Virtual and Augmented Reality had a somewhat gimmicky start, but the technology has finally advanced beyond that. Most experts agree on the limitless potential of VR and AR, stimulating all of the senses at once and being used as an educational tool, an entertainment and gaming device and even a next-wave computing platform.
While the visuals with VR games remain quite basic, they have improved dramatically and should continue to do so. In short, Virtual Reality games most certainly are a large part of the future. Why aren’t they all of it, and what are the next advances we can expect?
Virtual and Augmented Reality technology has come a long way and gained more respect, but a lot more traction needs to be gained. Parts and systems need to get better, games need to become a lot more detailed and challenging, graphics and sound need to improve and decent headsets need to get a lot more affordable.
All of the things that VR needs to develop are happening, but at a rate that is slower than expected. New developments, such as the Magic Leap which was supposed to be released last year, are often delayed. Mark Zuckerberg, Facebook CEO and a major believer in the power of VR, estimates it will take 5 to 10 years for us to really see what VR can do for the everyday user.
Limited Entertainment Experience
The ultimate goal of VR, of course, is to simulate real-life, authentic experiences, as closely as possible. That’s why industry leaders such as Dell are looking into temperature, smell and other sensations to make even more realistic VR entertainment.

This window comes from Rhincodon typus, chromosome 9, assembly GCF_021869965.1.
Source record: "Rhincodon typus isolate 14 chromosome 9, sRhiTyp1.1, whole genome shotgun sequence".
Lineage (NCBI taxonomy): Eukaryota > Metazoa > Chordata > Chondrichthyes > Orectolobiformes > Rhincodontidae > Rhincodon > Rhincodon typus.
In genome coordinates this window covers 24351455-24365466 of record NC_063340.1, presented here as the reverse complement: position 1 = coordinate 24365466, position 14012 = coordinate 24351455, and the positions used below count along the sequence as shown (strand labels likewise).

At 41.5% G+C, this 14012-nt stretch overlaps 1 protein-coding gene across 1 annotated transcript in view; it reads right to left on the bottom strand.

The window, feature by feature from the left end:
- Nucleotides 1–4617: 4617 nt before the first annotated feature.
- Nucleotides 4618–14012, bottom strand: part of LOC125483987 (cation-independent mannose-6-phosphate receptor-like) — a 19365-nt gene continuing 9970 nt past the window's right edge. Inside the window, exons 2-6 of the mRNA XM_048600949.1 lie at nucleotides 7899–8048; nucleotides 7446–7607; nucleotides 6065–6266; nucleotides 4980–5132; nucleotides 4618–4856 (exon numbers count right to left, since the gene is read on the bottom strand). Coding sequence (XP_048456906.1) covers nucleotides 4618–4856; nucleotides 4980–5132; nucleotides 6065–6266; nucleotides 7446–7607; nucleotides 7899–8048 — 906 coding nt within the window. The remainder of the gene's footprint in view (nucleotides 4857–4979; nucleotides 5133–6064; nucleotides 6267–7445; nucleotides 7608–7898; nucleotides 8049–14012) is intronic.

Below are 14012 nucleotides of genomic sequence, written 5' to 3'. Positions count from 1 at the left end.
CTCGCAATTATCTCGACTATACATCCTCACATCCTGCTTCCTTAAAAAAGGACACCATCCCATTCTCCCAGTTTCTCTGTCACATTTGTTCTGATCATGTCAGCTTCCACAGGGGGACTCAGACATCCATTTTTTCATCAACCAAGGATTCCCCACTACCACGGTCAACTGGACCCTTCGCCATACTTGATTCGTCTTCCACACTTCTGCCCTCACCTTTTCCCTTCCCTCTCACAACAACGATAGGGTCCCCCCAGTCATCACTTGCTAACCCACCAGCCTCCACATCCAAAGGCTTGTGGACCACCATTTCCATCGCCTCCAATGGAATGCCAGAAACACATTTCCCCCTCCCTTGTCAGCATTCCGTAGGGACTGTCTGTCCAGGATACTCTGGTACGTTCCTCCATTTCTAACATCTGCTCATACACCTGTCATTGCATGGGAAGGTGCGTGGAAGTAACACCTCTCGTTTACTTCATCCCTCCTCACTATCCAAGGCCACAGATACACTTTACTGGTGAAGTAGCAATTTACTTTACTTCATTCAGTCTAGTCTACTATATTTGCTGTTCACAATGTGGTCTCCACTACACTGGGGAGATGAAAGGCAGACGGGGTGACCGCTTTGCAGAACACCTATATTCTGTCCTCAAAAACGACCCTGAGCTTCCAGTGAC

A key component of lifelike games, many people argue, is having enough space to move around in. The confines of a home environment are simply unable to do Virtual Reality justice in the same way that a huge open area would.
While there may well be a place for VR games and other applications in future homes, domestic use will probably never be able to capture the grandeur of really epic games. There are already VR-based theme and gaming parks, and there are likely to be a lot more.
The same headsets could be used in both situations, especially as the technology improves and Sony’s PlayStation VR, Alphabet’s Google Cardboard, Facebook’s Oculus, Daydream View, Samsung Gear and other headsets create better Virtual Realities. A Gamer will have public and home-based VR options, as well as cutting-edge conventional gaming options, at their fingertips. There’s room for them all!
Virtual Reality for Casinos
As with all types of games, research and development into VR casino games is just getting started and will keep improving, and players will have different formats available. Microgaming has released an edition of Roulette, but other than that the main VR casino game efforts have been slots, notably from NetEnt. These involve players being part of the action within the theme of the slot, such as in Gonzo’s Quest, rather than sitting in front of a machine.
The all-immersive VR slots games, however, are not the same as sitting at a Virtual Reality table games. Considering that you don’t need to move around much when you’re playing at a casino table, VR could work well for casino games. There are, of course, live table games already available, but there could be situations where VR is a better choice – like for free games. And there should be more than enough room in your home to simulate moving between tables, which will make things feel even more engaging.